Researchers of Karlsruhe Institute of Technology (KIT) and Universität Hannover developed novel membranes, whose selectivity can be switched dynamically with the help of light. For this purpose, azobenzene molecules were integrated into membranes made of metal-organic frameworks (MOFs). Depending on the irradiation wavelength, these azobenzene units in the MOFs adopt a stretched or angular form. In this way, it is possible to dynamically adjust the permeability of the membrane and the separation factor of gases or liquids. The results are reported in Nature Communications. (DOI:10.1038/ncomms13872)
Metal-organic frameworks, MOFs for short, are highly porous crystalline materials, consisting of metallic nodes and organic linkers. They can be tailored to many different applications. Among others, they have an enormous potential as membranes for efficient separation of molecules according to various parameters. By modifying pore sizes and chemical properties of the pore walls, static selectivity of the membranes can be adapted to the respective requirements. In Nature Communications the scientists for the first time present membranes, whose selectivities can be tuned dynamically. This is done remotely with the help of light.
Researchers of KIT’s Institute of Functional Interfaces (IFG) and Institute of Organic Chemistry (IOC), in cooperation with scientists of Leibniz Universität Hannover, equipped MOF-based membranes with photoswitches. “In this way, the membranes are provided with minute windows that open and close depending on light irradiation,“ the Head of the Institute of Functional Interfaces, Professor Christof Wöll, explains.
Azobenzene molecules are used as remote-controlled photoswitches. They consist of two phenyl rings each, which are linked by a nitrogen double bond. Two different configurations exist: A stretched trans-configuration and an angular cis-configuration. Irradiation with light causes the molecule to reposition. Under visible light the molecule stretches, under UV light it bends. Repositioning is reversible, can be repeated as often as desired, and does not affect the crystalline structure of the MOFs.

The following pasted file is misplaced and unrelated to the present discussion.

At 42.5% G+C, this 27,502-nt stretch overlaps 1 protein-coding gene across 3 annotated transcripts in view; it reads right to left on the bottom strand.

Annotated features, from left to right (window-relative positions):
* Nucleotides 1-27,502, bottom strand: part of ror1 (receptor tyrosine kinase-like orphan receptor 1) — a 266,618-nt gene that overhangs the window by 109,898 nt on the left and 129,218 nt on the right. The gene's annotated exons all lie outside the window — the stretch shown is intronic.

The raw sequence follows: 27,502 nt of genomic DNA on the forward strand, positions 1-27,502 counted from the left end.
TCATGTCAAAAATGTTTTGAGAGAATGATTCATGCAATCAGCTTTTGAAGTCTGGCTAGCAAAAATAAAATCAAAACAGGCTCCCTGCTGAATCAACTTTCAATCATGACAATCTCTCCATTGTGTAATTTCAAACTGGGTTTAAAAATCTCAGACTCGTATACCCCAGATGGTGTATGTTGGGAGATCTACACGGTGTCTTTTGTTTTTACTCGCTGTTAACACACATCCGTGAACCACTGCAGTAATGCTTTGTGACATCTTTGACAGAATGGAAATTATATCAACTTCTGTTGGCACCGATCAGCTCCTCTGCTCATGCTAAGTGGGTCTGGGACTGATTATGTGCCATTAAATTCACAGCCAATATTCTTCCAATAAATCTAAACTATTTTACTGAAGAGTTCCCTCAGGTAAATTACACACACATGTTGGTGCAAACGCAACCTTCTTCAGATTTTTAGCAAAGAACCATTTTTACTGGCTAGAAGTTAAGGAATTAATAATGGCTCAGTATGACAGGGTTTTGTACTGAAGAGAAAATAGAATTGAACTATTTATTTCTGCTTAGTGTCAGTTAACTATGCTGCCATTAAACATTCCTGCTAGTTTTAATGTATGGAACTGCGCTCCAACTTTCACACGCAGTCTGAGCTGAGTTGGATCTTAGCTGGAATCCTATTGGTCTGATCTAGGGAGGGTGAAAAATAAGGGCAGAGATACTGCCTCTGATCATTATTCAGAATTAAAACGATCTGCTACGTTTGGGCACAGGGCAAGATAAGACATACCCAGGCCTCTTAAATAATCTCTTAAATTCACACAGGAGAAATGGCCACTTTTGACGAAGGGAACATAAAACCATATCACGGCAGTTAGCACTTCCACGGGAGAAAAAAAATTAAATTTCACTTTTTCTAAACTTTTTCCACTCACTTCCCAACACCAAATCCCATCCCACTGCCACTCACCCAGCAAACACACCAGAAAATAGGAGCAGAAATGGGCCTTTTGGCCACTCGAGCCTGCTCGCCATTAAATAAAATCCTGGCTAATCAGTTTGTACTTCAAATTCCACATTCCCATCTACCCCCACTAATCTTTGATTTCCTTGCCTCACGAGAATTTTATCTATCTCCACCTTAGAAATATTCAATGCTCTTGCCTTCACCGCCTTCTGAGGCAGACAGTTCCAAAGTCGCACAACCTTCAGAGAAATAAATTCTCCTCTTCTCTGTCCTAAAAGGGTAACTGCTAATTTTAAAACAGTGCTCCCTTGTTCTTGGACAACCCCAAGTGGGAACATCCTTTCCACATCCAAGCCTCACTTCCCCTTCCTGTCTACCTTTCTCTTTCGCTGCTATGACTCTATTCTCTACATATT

Precise control of the ratio between cis- and trans-azobenzene by e.g. a precisely adjusted irradiation time or simultaneous irradiation with UV light and visible light enables dynamic tuning of membrane permeability and of separation efficiency of gaseous or liquid substance mixtures. “Control of these important properties by external stimuli, i.e. without having direct contact with the membrane, is a real breakthrough in membrane technology “, says Dr. Lars Heinke, Head of the IFG Group ”Dynamic Processes in Porous Systems.“
Functioning of the novel smart membranes was demonstrated by the separation of a hydrogen-carbon dioxide gas mixture. The scientists succeeded in dynamically tuning the separation factor between three and eight. The concept is also suited for separating other gas mixtures, such as nitrogen-carbon dioxide mixtures. It might also be feasible to use MOF membranes with photoswitches to control accessibility of catalyst or sensor surfaces or release of encapsulated medical substances.
Zhengbang Wang, Alexander Knebel, Sylvain Grosjean, Danny Wagner, Stefan Bräse, Christof Wöll, Jürgen Caro, and Lars Heinke: Tunable Molecular Separation by Nanoporous Membranes. Nature Communications, 2016. DOI:10.1038/ncomms13872
Being „The Research University in the Helmholtz Association“, KIT creates and imparts knowledge for the society and the environment. It is the objective to make significant contributions to the global challenges in the fields of energy, mobility and information. For this, about 9,300 employees cooperate in a broad range of disciplines in natural sciences, engineering sciences, economics, and the humanities and social sciences. KIT prepares its 25,500 students for responsible tasks in society, industry, and science by offering research-based study programs. Innovation efforts at KIT build a bridge between important scientific findings and their application for the benefit of society, economic prosperity, and the preservation of our natural basis of life.